This book examines the impact of outsourcing on the field of technical communication. Aided by new technologies and driven by global market structures, technical communication products that were once developed in the United States or Western Europe are now being developed in Asia, Eastern Europe, and other parts of the world. If technical communication follows other fields, such as information technologies, electronics manufacturing, and even textiles, this 'outsourcing' of technical communication products and jobs will surely influence our profession-but how? What kinds of jobs will remain in the United States? Which jobs are more efficiently handled outside the United States? How can U.S. technical communicators develop a 'comparative advantage' in the global economy? How can collaboration and joint development of information products be managed? What are the ethical, cultural, social, and economic dilemmas created by outsourcing?This collection is designed as a theory/practice book that addresses the needs of graduate students, faculty, and technical communicators who want to teach, practice, or conduct research in this area.
It addresses technical communications and outsourcing in six different parts of the world, including the United States. It also explores issues of curriculum, project management, legal considerations, and intercultural communication problems.This title is suitable for: Technical communication professionals in academia and industry; managers, researchers, and teachers of documentation projects who are involved in offshore outsourcing situations and need to find best practices, strategies, or recommendations for being successful; technical writers (freelancers and corporate employees) working with international partners interested in how outsourcing can affect the future of their profession; non-U.S. writers working in outsourcing projects looking to perform satisfactorily in their jobs; undergraduate and graduate professors in universities and community colleges teaching courses in publications management, information design, international communication, and technical writing, and students enrolled in those courses; teachers and students in rhetorical theory and professional communication pedagogy courses; ESL (English as a second language) and ESP (English for specific purposes) readers.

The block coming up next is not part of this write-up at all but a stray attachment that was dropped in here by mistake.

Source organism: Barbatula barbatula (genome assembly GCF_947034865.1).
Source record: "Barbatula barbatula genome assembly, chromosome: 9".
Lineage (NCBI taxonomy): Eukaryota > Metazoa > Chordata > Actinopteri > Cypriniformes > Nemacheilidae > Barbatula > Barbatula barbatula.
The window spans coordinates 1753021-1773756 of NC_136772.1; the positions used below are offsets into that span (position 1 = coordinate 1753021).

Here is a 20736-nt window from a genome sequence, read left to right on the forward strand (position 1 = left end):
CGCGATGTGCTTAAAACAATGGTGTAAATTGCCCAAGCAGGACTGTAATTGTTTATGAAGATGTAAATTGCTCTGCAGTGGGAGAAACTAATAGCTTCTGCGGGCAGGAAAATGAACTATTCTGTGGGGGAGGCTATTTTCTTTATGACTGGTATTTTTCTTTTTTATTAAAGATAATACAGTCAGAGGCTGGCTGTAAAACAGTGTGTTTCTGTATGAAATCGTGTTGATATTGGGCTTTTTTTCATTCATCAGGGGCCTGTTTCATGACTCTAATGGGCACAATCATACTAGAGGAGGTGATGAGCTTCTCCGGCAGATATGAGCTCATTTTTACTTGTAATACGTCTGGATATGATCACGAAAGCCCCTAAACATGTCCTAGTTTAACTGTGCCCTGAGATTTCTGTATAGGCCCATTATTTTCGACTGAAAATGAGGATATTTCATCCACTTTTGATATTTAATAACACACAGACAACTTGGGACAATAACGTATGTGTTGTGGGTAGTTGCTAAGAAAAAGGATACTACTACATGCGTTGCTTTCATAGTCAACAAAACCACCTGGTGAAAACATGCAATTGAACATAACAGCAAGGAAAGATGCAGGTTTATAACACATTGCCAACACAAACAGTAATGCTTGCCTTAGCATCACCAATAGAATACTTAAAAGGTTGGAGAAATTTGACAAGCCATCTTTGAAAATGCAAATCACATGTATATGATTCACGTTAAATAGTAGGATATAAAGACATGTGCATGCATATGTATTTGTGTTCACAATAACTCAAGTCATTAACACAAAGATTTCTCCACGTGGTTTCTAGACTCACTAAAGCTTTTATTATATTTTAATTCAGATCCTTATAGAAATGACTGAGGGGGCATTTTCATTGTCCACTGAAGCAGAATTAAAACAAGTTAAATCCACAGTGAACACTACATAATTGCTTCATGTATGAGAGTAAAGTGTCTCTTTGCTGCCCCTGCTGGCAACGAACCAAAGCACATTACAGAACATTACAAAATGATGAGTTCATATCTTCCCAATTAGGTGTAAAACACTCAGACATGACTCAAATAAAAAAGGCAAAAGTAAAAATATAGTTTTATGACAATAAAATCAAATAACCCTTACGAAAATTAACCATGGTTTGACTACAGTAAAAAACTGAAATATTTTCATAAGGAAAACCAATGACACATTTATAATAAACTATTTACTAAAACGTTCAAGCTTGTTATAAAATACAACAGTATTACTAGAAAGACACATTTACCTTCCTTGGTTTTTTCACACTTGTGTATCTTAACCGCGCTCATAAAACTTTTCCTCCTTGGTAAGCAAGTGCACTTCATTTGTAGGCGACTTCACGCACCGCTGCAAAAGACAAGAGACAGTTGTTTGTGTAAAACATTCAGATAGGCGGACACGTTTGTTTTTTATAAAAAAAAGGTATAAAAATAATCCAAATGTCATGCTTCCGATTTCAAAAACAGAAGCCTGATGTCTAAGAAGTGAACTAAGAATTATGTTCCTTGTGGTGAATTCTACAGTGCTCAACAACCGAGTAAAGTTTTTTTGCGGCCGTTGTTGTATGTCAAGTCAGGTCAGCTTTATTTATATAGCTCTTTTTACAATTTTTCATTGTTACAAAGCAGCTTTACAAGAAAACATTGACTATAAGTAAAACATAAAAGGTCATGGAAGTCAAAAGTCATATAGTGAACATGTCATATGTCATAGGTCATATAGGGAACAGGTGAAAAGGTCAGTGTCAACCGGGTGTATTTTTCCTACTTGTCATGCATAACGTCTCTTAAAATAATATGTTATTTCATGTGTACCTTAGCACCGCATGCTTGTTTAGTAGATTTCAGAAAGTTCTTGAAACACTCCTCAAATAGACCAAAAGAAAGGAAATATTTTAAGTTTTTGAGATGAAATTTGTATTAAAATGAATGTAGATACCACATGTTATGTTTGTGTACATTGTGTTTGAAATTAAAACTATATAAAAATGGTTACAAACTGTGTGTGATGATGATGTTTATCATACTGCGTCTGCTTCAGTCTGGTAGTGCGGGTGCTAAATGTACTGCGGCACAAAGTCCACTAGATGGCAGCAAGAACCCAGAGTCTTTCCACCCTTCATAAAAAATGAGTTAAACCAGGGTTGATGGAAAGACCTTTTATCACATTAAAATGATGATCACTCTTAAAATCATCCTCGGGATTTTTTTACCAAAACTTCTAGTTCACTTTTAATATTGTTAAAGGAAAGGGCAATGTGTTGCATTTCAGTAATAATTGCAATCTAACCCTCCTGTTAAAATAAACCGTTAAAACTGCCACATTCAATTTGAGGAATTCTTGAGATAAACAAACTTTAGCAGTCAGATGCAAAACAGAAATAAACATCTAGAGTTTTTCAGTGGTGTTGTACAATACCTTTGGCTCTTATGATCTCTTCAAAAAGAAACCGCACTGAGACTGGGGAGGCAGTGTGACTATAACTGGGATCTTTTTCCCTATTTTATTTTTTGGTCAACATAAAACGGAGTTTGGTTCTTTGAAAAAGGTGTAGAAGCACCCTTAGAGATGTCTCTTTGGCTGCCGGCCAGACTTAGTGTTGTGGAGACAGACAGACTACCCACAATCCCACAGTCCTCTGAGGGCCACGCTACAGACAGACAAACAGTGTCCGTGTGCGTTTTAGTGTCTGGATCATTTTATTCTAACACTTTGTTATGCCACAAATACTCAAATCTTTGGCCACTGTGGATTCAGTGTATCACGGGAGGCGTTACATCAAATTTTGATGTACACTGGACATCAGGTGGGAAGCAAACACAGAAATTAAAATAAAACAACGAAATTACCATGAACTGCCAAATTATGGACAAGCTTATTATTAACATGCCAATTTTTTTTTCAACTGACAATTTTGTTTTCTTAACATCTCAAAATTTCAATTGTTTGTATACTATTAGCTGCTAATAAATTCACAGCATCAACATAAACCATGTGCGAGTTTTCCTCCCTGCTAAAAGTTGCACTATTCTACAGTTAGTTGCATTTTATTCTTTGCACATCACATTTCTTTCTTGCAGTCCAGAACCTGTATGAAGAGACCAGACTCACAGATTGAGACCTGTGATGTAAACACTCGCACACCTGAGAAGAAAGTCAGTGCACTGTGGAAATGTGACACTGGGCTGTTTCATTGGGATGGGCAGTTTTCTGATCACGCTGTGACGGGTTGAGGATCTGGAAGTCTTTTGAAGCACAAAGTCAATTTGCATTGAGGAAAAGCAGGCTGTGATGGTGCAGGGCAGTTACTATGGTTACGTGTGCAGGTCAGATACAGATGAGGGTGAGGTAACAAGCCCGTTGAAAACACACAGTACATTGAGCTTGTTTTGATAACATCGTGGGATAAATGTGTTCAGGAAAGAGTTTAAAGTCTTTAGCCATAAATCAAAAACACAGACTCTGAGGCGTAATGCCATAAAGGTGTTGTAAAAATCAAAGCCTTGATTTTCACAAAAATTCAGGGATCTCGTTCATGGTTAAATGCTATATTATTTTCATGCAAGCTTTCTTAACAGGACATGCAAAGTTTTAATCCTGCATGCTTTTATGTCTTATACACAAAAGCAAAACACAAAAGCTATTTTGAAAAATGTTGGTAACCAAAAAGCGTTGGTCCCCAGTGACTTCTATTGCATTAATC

Acknowledgements Introduction: The Changing Face of Technical Communication in the Global Outsourcing Economy Carlos Evia PART I: Outsourcing Practices by Region CHAPTER 1 Technical Communication and IT Oursourcing in India- Past, Present, and Future Prashant Natarajan and Makarand Pandit CHAPTER 2 Defining Technical Communication in the United States and India: A Contrastive Analysis of Established Curricula and Desired Abilities Carlos Evia CHAPTER 3 Africa Goes for Outsourcing Michael Jarvis Kwadzo Bokor CHAPTER 4 Outsourcing of Technical Communication Tasks from German-Speaking Contexts Petra Drewer and Charlotte Kaempf CHAPTER 5 Approaching Outsourcing in Rhetoric and Professional Communication: Lessons from U.S.-Owned Maquilas in Mexico Barry Thatcher and Victoriano Garza-Almanza PART II: Management and Cross-Cultural Communication Issues CHAPTER 6 The Information Developer's Dilemma JoAnn Hackos and William Hackos, Jr. CHAPTER 7 Language, Culture, and Collaboration in Offshore Outsourcing: A Case Study of International Training Team Communication Competencies James Melton CHAPTER 8 The Implications of Outsourcing for Technical Editing Clint Lanier PART III: Legal, Ethical, and Political Issues CHAPTER 9 The Privacy Problems Related to International Outsourcing: A Perspective for Technical Communicators Kirk St. Amant CHAPTER 10 Outsourcing Technical Communication: The Policy Behind the Practice Keith Gibson CHAPTER 11Obligations and Opportunities: Legal Issues in Offshore Outsourcing Technical Communication Charlsye Smith Diaz Conclusion Personal Reflection on Developing a Viable Trajectory for Outsourcing Technical Communications Barry Thatcher Meet the Contributors Index